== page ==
COMPARABLE AND CONSISTENT: •For accounting information to be usable, it must allow for comparisons across time and across competing interests (such as competing companies or industries). •This leads to a need for some consistency, wherever such comparisons are to be expected. For example, comparisons of two companies would be very difficult and potentially misleading if one discounts all its liabilities while the other discounts none of its liabilities. UNBIASED: •Information that is biased can be misleading. •Biased information is not useful unless the users understand the bias, any bias is consistently applied across years/firms/industries, and the users can adjust the reported results to reflect their own desired bias.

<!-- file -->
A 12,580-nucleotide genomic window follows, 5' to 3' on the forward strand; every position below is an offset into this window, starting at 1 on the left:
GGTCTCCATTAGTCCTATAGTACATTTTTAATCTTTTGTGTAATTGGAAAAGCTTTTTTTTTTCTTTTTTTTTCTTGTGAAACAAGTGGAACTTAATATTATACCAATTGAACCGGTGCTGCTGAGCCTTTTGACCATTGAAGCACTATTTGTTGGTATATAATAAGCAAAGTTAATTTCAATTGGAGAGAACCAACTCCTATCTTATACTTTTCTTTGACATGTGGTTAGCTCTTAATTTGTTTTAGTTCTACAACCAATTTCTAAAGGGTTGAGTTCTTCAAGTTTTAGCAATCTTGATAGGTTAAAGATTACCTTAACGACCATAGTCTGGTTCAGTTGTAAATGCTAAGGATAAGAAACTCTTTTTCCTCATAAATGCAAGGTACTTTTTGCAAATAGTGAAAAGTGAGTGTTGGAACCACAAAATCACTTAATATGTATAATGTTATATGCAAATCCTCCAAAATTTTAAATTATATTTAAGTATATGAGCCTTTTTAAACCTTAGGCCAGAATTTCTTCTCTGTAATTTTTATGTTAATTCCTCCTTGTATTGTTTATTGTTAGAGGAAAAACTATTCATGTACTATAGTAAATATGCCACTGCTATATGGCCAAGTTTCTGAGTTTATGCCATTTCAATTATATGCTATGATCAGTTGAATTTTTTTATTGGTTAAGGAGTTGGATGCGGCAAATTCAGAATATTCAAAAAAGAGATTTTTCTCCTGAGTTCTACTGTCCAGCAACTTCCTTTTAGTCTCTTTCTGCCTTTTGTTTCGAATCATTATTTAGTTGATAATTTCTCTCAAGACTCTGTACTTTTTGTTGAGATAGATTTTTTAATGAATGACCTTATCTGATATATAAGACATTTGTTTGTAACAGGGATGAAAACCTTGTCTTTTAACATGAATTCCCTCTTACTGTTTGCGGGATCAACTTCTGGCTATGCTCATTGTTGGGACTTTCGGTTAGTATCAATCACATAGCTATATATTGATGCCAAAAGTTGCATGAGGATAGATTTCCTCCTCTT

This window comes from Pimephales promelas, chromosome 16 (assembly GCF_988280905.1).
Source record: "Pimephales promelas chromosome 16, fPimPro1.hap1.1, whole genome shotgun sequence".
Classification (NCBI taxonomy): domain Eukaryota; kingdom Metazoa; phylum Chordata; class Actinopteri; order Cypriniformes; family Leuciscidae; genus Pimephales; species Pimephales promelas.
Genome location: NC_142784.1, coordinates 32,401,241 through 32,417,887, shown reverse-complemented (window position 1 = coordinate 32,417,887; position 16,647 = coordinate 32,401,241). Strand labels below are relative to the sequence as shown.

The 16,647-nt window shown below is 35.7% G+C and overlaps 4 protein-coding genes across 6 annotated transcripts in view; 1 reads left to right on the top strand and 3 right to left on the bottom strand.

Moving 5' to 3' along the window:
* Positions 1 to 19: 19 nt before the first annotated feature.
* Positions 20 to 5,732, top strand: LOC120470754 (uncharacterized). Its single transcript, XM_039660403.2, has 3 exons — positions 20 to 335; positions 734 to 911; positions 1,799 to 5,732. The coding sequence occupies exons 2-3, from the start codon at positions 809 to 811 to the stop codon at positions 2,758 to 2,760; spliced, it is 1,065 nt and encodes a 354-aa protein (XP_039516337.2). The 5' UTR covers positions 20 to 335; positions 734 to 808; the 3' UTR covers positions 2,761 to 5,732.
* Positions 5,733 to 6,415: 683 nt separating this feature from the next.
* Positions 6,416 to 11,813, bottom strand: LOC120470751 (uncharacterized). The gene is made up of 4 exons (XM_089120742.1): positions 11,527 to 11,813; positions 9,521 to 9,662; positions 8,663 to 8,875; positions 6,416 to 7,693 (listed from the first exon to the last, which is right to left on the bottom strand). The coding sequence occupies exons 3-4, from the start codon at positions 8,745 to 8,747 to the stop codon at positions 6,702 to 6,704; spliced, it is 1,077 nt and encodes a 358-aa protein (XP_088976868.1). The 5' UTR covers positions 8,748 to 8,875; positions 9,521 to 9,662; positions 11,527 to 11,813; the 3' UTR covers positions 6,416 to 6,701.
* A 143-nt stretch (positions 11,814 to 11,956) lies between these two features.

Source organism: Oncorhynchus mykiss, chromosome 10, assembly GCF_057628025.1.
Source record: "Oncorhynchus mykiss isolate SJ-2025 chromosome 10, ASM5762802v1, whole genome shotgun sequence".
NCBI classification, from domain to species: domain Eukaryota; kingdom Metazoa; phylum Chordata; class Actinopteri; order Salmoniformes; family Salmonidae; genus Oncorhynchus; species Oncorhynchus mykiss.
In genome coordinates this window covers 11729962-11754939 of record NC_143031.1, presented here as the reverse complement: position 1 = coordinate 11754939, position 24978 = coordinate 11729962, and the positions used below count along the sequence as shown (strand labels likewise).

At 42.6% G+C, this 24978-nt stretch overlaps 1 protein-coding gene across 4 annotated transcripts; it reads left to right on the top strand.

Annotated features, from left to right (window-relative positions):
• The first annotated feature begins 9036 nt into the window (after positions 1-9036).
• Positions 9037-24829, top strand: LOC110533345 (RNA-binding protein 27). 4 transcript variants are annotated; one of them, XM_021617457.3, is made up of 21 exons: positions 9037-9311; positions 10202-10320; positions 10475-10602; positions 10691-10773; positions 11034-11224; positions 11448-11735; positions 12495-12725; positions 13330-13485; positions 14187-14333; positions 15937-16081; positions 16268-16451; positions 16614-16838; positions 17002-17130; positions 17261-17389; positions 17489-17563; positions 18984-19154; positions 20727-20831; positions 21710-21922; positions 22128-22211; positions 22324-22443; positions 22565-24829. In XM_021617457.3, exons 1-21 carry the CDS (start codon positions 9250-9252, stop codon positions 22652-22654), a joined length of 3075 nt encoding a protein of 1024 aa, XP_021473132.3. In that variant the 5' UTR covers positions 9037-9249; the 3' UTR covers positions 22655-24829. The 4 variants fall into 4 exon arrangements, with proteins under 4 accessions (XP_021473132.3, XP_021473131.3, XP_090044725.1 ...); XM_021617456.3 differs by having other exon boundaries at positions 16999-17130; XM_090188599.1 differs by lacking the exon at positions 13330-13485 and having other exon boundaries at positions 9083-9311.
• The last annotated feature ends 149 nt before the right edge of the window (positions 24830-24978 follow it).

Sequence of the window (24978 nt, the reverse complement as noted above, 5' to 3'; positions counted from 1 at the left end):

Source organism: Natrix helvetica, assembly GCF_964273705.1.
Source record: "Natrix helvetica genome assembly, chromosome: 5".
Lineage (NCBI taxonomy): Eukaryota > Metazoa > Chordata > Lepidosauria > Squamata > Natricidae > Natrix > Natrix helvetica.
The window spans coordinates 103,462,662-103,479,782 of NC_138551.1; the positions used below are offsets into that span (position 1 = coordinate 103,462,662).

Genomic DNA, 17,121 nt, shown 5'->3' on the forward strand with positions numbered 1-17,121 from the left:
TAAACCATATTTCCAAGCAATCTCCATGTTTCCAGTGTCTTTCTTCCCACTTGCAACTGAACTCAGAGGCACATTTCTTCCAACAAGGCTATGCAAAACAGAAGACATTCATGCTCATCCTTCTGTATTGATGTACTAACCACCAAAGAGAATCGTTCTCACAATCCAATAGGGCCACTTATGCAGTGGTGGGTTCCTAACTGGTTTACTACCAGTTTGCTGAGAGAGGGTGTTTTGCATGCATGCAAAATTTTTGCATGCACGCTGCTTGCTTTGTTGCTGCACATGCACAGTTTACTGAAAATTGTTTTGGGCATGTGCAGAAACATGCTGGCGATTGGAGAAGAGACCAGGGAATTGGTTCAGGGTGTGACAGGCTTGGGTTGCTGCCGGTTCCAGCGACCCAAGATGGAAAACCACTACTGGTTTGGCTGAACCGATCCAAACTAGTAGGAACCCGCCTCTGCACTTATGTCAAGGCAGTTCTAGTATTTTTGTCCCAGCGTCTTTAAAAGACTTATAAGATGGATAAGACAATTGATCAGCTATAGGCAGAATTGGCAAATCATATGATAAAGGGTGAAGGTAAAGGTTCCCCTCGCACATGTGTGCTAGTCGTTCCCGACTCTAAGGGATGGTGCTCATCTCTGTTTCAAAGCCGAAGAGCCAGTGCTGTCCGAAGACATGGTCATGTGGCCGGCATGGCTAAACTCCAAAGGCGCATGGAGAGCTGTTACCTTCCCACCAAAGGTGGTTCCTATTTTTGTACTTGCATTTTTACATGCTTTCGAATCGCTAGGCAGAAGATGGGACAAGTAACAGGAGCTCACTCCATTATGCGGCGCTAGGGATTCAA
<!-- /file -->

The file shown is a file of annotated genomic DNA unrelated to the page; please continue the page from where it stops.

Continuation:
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•When faced with uncertainty, there is a need to either require reporting of unbiased values accompanied with sufficient disclosure, or require the reporting of biased (prudent or œconservative) values with the bias determined in a predictable, consistent fashion.

COST-BENEFIT EFFECTIVE: •General understanding that the development of accounting information consumes resources. •As such, the cost of producing such information should be reasonable in relation to the expected benefit. •Use the materiality accounting rule - may not have to be fully followed for immaterial items if full compliance would result in unwarranted higher costs.